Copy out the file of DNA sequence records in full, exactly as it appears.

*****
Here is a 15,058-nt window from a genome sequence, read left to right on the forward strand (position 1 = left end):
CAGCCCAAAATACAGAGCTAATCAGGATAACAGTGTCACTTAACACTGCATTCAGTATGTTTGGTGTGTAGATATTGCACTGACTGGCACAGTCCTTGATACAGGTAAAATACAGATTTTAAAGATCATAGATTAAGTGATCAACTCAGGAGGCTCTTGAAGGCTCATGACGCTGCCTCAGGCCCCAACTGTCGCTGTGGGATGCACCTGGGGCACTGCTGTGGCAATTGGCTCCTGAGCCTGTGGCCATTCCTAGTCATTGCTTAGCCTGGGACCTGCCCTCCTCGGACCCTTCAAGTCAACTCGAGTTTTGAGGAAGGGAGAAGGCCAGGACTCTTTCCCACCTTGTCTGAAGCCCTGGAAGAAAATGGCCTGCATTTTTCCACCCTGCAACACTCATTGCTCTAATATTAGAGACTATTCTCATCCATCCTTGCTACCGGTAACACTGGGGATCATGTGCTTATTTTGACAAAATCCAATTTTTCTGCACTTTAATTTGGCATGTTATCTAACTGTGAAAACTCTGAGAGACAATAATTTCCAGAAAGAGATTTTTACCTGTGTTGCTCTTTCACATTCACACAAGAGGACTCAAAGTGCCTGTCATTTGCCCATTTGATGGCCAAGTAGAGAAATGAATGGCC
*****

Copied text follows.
Here is a 15,058-nt window from a genome sequence, read left to right on the forward strand (position 1 = left end):
CAGCCCAAAATACAGAGCTAATCAGGATAACAGTGTCACTTAACACTGCATTCAGTATGTTTGGTGTGTAGATATTGCACTGACTGGCACAGTCCTTGATACAGGTAAAATACAGATTTTAAAGATCATAGATTAAGTGATCAACTCAGGAGGCTCTTGAAGGCTCATGACGCTGCCTCAGGCCCCAACTGTCGCTGTGGGATGCACCTGGGGCACTGCTGTGGCAATTGGCTCCTGAGCCTGTGGCCATTCCTAGTCATTGCTTAGCCTGGGACCTGCCCTCCTCGGACCCTTCAAGTCAACTCGAGTTTTGAGGAAGGGAGAAGGCCAGGACTCTTTCCCACCTTGTCTGAAGCCCTGGAAGAAAATGGCCTGCATTTTTCCACCCTGCAACACTCATTGCTCTAATATTAGAGACTATTCTCATCCATCCTTGCTACCGGTAACACTGGGGATCATGTGCTTATTTTGACAAAATCCAATTTTTCTGCACTTTAATTTGGCATGTTATCTAACTGTGAAAACTCTGAGAGACAATAATTTCCAGAAAGAGATTTTTACCTGTGTTGCTCTTTCACATTCACACAAGAGGACTCAAAGTGCCTGTCATTTGCCCATTTGATGGCCAAGTAGAGAAATGAATGGCC